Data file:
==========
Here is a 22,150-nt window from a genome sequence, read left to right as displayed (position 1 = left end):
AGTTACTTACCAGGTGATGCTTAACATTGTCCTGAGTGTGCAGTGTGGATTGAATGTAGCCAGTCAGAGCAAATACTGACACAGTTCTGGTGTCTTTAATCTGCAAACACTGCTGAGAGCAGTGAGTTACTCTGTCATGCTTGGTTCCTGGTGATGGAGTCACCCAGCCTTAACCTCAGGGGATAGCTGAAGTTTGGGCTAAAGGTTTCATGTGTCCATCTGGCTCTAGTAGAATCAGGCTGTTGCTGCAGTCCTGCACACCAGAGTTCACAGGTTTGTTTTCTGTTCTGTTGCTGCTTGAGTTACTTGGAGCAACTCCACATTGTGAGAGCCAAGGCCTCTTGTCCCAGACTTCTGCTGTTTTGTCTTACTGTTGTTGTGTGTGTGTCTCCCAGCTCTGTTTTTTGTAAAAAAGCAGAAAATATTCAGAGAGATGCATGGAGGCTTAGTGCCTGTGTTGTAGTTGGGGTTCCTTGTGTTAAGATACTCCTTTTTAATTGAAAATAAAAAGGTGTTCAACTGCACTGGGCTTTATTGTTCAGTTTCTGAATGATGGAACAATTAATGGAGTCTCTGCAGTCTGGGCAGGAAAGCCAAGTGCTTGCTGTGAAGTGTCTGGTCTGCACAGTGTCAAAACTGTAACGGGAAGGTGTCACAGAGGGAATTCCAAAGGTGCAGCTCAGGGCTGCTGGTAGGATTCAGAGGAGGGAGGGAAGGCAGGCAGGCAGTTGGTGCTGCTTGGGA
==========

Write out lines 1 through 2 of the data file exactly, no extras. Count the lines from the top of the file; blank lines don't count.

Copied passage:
Here is a 22,150-nt window from a genome sequence, read left to right as displayed (position 1 = left end):
AGTTACTTACCAGGTGATGCTTAACATTGTCCTGAGTGTGCAGTGTGGATTGAATGTAGCCAGTCAGAGCAAATACTGACACAGTTCTGGTGTCTTTAATCTGCAAACACTGCTGAGAGCAGTGAGTTACTCTGTCATGCTTGGTTCCTGGTGATGGAGTCACCCAGCCTTAACCTCAGGGGATAGCTGAAGTTTGGGCTAAAGGTTTCATGTGTCCATCTGGCTCTAGTAGAATCAGGCTGTTGCTGCAGTCCTGCACACCAGAGTTCACAGGTTTGTTTTCTGTTCTGTTGCTGCTTGAGTTACTTGGAGCAACTCCACATTGTGAGAGCCAAGGCCTCTTGTCCCAGACTTCTGCTGTTTTGTCTTACTGTTGTTGTGTGTGTGTCTCCCAGCTCTGTTTTTTGTAAAAAAGCAGAAAATATTCAGAGAGATGCATGGAGGCTTAGTGCCTGTGTTGTAGTTGGGGTTCCTTGTGTTAAGATACTCCTTTTTAATTGAAAATAAAAAGGTGTTCAACTGCACTGGGCTTTATTGTTCAGTTTCTGAATGATGGAACAATTAATGGAGTCTCTGCAGTCTGGGCAGGAAAGCCAAGTGCTTGCTGTGAAGTGTCTGGTCTGCACAGTGTCAAAACTGTAACGGGAAGGTGTCACAGAGGGAATTCCAAAGGTGCAGCTCAGGGCTGCTGGTAGGATTCAGAGGAGGGAGGGAAGGCAGGCAGGCAGTTGGTGCTGCTTGGGA